For the second time in a year, a NASA camera aboard the Deep Space Climate Observatory (DSCOVR) satellite captured a stunning view of the moon as it moved in front of the sun-lit side of Earth. “For the second time in the life of DSCOVR, the moon moved between the spacecraft and Earth,” said Adam Szabo, DSCOVR project scientist at NASA s Goddard Space Flight Center in Greenbelt, Maryland. Also Read - NASA’s Ingenuity Mars Helicopter uses same chip as Samsung Galaxy S5, OnePlus OneAlso Read - NASA Perseverance Mars rover uses 1998 iMac processor with just one upgrade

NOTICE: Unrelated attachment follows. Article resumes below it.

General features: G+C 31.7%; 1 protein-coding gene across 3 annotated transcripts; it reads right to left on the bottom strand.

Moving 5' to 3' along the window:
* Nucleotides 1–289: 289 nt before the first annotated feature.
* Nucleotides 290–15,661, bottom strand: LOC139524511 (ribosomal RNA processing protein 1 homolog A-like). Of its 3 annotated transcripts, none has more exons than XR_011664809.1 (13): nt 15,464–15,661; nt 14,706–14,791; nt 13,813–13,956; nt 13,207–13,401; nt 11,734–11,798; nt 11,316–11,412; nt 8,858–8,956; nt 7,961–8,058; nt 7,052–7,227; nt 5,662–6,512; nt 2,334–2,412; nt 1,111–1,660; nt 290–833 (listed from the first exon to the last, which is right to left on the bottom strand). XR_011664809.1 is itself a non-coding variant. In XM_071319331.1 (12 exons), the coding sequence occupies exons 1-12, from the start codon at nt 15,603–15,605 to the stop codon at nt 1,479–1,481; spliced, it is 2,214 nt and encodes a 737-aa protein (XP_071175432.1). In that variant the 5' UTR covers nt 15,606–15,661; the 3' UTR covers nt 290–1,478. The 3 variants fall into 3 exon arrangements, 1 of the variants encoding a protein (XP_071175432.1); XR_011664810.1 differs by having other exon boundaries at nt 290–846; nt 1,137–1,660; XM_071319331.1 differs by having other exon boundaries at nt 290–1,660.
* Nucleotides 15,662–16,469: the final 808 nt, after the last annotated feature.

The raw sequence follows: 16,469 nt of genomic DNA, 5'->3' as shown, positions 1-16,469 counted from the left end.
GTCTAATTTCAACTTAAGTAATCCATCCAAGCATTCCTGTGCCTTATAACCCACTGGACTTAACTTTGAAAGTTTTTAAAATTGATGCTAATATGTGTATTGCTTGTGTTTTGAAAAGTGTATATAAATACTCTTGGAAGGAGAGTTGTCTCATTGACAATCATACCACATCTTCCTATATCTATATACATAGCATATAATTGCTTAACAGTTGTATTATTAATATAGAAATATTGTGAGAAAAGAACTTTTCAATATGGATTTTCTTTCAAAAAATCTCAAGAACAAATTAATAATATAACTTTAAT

“The project recorded this event on July 5 with the same cadence and spatial resolution as the first lunar photobomb on July 16 last year,” he added. The images were captured by NASA s Earth Polychromatic Imaging Camera (EPIC), a four-megapixel CCD camera and telescope on the DSCOVR satellite orbiting 1 million miles from Earth.
From its position between the sun and Earth, DSCOVR conducts its primary mission of real-time solar wind monitoring for the National Oceanic and Atmospheric Administration (NOAA). EPIC maintains a constant view of the fully illuminated Earth as it rotates, providing scientific observations of ozone, vegetation, cloud height and aerosols in the atmosphere.
The EPIC camera is providing a series of Earth images allowing study of daily variations over the entire globe. EPIC takes a series of 10 images using different narrowband spectral filters — from ultraviolet to near infrared — to produce a variety of science products.